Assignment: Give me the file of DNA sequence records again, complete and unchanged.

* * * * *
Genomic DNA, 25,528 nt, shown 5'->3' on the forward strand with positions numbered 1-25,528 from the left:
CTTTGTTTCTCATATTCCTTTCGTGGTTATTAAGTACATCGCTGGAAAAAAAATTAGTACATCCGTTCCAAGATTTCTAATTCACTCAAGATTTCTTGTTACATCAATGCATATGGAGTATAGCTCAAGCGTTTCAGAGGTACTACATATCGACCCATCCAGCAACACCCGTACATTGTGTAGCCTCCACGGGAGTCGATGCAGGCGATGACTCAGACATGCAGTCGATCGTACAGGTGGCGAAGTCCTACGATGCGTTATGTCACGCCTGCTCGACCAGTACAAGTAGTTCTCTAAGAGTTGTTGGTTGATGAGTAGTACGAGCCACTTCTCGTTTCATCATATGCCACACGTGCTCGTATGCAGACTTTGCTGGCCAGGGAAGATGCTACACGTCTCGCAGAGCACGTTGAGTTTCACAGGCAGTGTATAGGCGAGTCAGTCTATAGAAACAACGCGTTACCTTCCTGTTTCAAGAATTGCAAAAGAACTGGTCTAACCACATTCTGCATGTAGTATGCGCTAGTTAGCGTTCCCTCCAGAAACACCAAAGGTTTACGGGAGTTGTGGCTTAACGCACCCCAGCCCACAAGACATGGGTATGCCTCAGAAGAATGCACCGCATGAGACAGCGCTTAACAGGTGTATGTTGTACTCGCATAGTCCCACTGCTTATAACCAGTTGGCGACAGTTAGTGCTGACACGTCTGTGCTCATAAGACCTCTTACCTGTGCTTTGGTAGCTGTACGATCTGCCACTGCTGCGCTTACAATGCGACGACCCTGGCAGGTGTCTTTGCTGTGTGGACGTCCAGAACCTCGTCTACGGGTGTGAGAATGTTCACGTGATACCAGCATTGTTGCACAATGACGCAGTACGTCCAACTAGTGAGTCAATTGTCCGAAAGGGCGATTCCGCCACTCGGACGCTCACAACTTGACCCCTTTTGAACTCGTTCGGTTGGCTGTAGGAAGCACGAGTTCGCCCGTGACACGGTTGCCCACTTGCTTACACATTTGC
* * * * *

Genomic DNA, 25,528 nt, shown 5'->3' on the forward strand with positions numbered 1-25,528 from the left:
CTTTGTTTCTCATATTCCTTTCGTGGTTATTAAGTACATCGCTGGAAAAAAAATTAGTACATCCGTTCCAAGATTTCTAATTCACTCAAGATTTCTTGTTACATCAATGCATATGGAGTATAGCTCAAGCGTTTCAGAGGTACTACATATCGACCCATCCAGCAACACCCGTACATTGTGTAGCCTCCACGGGAGTCGATGCAGGCGATGACTCAGACATGCAGTCGATCGTACAGGTGGCGAAGTCCTACGATGCGTTATGTCACGCCTGCTCGACCAGTACAAGTAGTTCTCTAAGAGTTGTTGGTTGATGAGTAGTACGAGCCACTTCTCGTTTCATCATATGCCACACGTGCTCGTATGCAGACTTTGCTGGCCAGGGAAGATGCTACACGTCTCGCAGAGCACGTTGAGTTTCACAGGCAGTGTATAGGCGAGTCAGTCTATAGAAACAACGCGTTACCTTCCTGTTTCAAGAATTGCAAAAGAACTGGTCTAACCACATTCTGCATGTAGTATGCGCTAGTTAGCGTTCCCTCCAGAAACACCAAAGGTTTACGGGAGTTGTGGCTTAACGCACCCCAGCCCACAAGACATGGGTATGCCTCAGAAGAATGCACCGCATGAGACAGCGCTTAACAGGTGTATGTTGTACTCGCATAGTCCCACTGCTTATAACCAGTTGGCGACAGTTAGTGCTGACACGTCTGTGCTCATAAGACCTCTTACCTGTGCTTTGGTAGCTGTACGATCTGCCACTGCTGCGCTTACAATGCGACGACCCTGGCAGGTGTCTTTGCTGTGTGGACGTCCAGAACCTCGTCTACGGGTGTGAGAATGTTCACGTGATACCAGCATTGTTGCACAATGACGCAGTACGTCCAACTAGTGAGTCAATTGTCCGAAAGGGCGATTCCGCCACTCGGACGCTCACAACTTGACCCCTTTTGAACTCGTTCGGTTGGCTGTAGGAAGCACGAGTTCGCCCGTGACACGGTTGCCCACTTGCTTACACATTTGC